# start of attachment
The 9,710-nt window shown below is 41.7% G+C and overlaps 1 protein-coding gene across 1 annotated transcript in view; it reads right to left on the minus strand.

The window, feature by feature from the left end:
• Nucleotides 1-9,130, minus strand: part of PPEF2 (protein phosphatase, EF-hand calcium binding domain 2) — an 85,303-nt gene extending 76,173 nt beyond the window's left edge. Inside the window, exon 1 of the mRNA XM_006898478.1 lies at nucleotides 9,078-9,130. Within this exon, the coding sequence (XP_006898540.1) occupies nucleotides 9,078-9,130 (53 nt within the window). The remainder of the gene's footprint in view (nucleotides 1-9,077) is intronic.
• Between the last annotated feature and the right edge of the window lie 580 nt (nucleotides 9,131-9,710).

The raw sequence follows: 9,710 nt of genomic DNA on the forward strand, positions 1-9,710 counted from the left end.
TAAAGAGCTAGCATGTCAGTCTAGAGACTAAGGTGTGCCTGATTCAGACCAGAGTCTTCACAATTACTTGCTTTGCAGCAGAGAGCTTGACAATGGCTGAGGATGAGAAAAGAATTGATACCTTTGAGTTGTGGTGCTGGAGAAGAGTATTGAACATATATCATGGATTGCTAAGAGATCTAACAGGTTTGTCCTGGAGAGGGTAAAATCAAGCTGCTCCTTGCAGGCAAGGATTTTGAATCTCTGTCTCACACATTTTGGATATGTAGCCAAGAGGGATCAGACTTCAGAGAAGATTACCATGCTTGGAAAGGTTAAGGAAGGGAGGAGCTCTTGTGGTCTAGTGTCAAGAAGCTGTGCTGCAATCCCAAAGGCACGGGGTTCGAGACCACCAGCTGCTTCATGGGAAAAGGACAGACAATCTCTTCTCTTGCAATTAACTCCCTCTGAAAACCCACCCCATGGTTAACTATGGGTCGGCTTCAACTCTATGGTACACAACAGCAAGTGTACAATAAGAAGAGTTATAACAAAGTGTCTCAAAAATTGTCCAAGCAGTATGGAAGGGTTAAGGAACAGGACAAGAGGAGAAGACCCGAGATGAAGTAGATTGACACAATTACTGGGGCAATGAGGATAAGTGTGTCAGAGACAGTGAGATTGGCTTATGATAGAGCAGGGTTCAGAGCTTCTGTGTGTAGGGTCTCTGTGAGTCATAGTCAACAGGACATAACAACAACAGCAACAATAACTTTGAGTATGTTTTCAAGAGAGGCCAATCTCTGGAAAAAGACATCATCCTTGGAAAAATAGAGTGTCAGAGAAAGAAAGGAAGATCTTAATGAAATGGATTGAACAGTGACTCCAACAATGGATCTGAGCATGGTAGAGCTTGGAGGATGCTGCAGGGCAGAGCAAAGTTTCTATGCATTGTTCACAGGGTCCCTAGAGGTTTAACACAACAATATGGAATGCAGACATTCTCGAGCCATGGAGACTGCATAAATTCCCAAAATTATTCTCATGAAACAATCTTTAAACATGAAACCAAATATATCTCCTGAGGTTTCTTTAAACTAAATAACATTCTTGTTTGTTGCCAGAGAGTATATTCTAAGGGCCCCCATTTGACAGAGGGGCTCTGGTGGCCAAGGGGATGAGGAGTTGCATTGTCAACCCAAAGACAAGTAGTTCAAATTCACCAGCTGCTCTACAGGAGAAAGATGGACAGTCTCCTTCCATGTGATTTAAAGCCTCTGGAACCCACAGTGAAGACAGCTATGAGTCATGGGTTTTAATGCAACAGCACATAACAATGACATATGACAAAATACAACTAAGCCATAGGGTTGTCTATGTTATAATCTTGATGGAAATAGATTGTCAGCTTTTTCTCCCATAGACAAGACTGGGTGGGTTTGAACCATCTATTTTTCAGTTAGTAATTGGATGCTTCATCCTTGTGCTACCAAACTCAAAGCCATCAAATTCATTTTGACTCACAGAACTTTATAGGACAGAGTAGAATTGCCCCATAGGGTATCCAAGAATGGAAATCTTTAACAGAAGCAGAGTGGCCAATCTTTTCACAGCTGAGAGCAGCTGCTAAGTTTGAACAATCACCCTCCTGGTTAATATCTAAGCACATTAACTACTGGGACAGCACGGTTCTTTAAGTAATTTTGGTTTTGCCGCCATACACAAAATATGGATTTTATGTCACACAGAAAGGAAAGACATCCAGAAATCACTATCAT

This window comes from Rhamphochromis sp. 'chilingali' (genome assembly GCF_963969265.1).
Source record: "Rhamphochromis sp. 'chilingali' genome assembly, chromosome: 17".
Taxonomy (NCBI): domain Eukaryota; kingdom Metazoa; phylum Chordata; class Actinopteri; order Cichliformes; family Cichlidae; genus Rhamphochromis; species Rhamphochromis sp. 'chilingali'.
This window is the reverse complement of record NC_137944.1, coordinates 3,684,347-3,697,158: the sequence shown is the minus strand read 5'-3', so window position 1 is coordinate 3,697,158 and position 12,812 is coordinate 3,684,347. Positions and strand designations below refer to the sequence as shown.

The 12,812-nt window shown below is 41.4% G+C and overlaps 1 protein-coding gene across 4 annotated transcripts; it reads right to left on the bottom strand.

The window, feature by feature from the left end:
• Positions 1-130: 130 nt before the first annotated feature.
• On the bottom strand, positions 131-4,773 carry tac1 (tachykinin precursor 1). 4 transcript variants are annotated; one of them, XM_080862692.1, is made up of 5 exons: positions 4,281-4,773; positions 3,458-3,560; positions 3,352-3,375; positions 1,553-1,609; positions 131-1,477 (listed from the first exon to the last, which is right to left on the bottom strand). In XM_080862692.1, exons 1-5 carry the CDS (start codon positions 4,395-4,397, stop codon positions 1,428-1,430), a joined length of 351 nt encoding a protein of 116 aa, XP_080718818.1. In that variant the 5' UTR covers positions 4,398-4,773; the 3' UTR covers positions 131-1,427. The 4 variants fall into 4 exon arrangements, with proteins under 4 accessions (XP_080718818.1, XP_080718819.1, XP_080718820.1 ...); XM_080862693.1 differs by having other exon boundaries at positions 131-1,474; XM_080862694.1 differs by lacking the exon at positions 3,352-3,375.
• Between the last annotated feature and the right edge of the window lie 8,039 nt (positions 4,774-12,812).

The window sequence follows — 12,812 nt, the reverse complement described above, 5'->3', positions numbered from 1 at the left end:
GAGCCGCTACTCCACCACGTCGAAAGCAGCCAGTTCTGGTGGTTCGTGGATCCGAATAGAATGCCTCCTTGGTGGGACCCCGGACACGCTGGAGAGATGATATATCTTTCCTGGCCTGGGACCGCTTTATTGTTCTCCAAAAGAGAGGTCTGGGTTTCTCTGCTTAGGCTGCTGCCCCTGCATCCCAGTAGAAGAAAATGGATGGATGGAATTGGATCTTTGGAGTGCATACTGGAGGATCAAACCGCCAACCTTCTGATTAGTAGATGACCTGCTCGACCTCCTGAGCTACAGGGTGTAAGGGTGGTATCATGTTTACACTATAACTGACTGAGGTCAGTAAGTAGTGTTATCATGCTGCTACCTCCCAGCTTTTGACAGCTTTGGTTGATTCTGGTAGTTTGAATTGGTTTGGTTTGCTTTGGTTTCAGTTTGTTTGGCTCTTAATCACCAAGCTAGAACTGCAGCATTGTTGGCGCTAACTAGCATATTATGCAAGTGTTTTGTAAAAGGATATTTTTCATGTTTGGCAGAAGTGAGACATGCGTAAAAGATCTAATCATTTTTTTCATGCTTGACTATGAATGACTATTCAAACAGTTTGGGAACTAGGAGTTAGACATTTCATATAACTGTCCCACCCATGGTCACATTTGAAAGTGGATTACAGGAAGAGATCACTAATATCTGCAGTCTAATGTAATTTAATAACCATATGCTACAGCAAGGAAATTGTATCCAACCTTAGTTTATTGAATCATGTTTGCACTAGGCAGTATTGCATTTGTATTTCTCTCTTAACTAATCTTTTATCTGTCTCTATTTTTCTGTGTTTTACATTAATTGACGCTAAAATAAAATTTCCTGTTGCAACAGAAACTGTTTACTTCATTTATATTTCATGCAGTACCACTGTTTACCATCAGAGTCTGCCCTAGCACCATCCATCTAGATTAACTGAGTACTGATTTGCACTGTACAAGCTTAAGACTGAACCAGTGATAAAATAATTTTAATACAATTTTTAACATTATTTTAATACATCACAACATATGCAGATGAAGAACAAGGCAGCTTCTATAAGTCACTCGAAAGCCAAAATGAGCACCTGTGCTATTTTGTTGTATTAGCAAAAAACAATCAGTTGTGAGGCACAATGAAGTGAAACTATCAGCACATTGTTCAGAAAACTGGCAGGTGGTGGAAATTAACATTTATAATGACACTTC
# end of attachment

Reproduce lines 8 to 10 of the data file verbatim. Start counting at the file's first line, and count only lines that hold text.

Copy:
Source record: "Rhamphochromis sp. 'chilingali' genome assembly, chromosome: 17".
Taxonomy (NCBI): domain Eukaryota; kingdom Metazoa; phylum Chordata; class Actinopteri; order Cichliformes; family Cichlidae; genus Rhamphochromis; species Rhamphochromis sp. 'chilingali'.
This window is the reverse complement of record NC_137944.1, coordinates 3,684,347-3,697,158: the sequence shown is the minus strand read 5'-3', so window position 1 is coordinate 3,697,158 and position 12,812 is coordinate 3,684,347. Positions and strand designations below refer to the sequence as shown.